F8: Facebook Unveils Messenger Platform, Businesses on Messenger

As previously speculated, Facebook announced at its F8 global developers conference in San Francisco Wednesday that its Messenger application has been opened up to third-party developers.

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As previously speculated, Facebook announced at its F8 global developers conference in San Francisco Wednesday that its Messenger application has been opened up to third-party developers.

The social network worked with more than 40 developers on Messenger Platform prior to Wednesday’s launch, resulting in features for users including the ability to install Messenger Platform apps with one click of an install button on messages sent by friends via those apps, automatic switching to the appropriate Messenger Platform apps via the reply button and an expanded composers to aid users in their search for new apps.

On the business side, enhanced conversations between users and businesses are now enabled via the launch of Businesses on Messenger, and once orders for goods or services have been placed, the platform can be used for communications including modifying orders, tracking orders, returning merchandise and getting answers to questions.

Developers that worked with Facebook on Messenger Platform prior to Wednesday’s launch were:

Product manager Lexy Franklin offered more details about Messenger Platform in a post on the social network’s developer blog:

Messenger Platform enables developers to easily build apps that integrate with Messenger so that the more than 600 million people who use Messenger can find new, fun ways to express themselves with GIFs, photos, videos, audio clips and more. With Messenger Platform, an app’s content can be shared through private and group messages to spark conversations that are creative and expressive, while providing developers with growth and reengagement opportunities.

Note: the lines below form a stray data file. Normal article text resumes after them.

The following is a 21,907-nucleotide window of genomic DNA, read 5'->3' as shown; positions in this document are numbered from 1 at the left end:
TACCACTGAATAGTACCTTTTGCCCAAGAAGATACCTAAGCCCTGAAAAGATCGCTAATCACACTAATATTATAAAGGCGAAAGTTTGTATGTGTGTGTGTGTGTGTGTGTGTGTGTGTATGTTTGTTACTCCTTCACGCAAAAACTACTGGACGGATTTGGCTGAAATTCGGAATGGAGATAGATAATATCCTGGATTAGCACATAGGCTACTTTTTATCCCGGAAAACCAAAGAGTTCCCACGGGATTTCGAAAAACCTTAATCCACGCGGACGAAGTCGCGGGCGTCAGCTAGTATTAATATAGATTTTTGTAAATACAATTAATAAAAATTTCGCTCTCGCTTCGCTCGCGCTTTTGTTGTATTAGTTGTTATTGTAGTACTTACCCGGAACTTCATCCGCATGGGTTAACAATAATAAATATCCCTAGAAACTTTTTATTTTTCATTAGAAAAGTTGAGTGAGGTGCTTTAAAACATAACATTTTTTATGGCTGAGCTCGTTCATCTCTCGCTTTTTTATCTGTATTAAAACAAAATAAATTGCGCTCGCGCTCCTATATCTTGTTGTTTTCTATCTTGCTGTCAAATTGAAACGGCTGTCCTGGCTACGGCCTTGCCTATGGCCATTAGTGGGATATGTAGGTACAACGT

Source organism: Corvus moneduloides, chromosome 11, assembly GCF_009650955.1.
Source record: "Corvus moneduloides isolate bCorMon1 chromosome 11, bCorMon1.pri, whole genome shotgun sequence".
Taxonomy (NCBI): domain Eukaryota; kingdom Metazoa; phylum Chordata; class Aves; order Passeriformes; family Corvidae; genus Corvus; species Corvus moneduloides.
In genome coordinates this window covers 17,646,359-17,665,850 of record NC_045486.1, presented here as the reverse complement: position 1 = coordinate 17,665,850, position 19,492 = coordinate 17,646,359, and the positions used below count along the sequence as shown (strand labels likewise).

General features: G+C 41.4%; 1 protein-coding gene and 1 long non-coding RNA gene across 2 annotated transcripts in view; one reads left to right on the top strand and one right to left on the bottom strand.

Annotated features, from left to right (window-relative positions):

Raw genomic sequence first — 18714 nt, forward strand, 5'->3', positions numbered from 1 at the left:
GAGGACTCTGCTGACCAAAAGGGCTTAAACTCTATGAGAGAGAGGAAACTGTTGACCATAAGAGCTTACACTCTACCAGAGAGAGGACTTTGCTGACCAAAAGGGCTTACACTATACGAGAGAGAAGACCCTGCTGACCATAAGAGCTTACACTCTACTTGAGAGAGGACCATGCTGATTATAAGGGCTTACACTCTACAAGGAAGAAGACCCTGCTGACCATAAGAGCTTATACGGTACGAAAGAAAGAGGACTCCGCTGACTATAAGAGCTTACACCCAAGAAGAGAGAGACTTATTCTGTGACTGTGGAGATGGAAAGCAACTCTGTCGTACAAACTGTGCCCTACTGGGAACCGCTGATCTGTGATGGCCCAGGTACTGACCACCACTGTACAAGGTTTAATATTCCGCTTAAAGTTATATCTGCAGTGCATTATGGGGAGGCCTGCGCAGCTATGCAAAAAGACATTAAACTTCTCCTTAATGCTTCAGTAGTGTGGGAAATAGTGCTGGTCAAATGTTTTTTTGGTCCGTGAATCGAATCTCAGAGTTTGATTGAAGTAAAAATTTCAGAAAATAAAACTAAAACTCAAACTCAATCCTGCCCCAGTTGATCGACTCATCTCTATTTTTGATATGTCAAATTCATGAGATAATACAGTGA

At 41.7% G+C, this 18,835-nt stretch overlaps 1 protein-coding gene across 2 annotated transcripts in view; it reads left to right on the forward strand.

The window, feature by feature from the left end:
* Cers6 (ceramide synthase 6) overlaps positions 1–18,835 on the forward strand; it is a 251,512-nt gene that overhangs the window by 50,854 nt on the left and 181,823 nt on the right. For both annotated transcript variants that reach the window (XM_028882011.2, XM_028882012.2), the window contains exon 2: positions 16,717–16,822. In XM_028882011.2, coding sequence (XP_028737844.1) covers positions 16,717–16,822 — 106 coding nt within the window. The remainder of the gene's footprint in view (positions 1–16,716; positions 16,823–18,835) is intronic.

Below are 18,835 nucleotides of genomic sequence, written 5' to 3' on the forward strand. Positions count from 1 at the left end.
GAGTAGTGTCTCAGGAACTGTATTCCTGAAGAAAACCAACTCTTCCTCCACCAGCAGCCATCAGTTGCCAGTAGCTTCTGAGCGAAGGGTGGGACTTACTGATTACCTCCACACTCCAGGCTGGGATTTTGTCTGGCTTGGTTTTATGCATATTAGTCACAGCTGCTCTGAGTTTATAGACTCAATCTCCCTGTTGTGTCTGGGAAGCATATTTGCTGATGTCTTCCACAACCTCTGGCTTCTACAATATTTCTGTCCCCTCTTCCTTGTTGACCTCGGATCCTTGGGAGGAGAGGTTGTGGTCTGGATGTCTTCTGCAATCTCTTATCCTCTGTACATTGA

Messenger Platform apps can display the option for a person to install the app from within Messenger, or to reply using content from the app. If the person receiving the message doesn’t already have an app installed, they can tap Install to be taken directly to the app store to get started using the app. This means people can discover apps recommended by their friends, naturally through their conversations.


With Messenger Platform, developers may also see increased app engagement: If the person receiving the message already has the app installed, they’ll be able to tap reply on an image in a message. Then, instead of scrolling through pages of apps on their phone, they’ll be taken directly to the app to reengage and respond with relevant content.


Some Messenger integrations will also have the opportunity to be featured directly in Messenger via a new tab in Messenger conversations. The tab provides shortcuts to apps people have already installed, as well as new apps they might be interested in trying.


Starting today, Messenger Platform is open to all developers. We’re excited to have worked with more than 40 developers in advance of the launch.

Franklin also discussed Businesses on Messenger:

In addition to Messenger Platform, we’ve also announced and previewed the first steps we’re taking to bring businesses on Messenger with the goal of enhancing how people and businesses communicate. Businesses on Messenger enables things like the following: During the checkout flow on a business’ site, a person can choose to start a conversation with a business; receive updates from that business on things like order confirmations and shipping status updates; and ask the business free-form questions about the order, receiving quick responses.


Our initial partners are two businesses in the retail vertical, Everlane and Zulily. We’re also working with Zendesk to support the live chat experience. These integrations will launch in the coming weeks. To learn more, please visit messenger.com/business.

Zendesk said in a release that its Zopim integration is being used to power the chat features in Businesses on Messenger, and senior vice president of product development Adrian McDermott added:

Messenger has changed the way people communicate with their friends, and now it’s opening new opportunities for businesses to interact with their customers. Consumers can communicate and engage with retailers within the messaging app they already use every day, on their own terms.

Readers: How do you think all of these changes will impact the user experience on Facebook’s Messenger apps?

Photo by Praneendra Kuver.

david.cohen@adweek.com David Cohen is editor of Adweek's Social Pro Daily.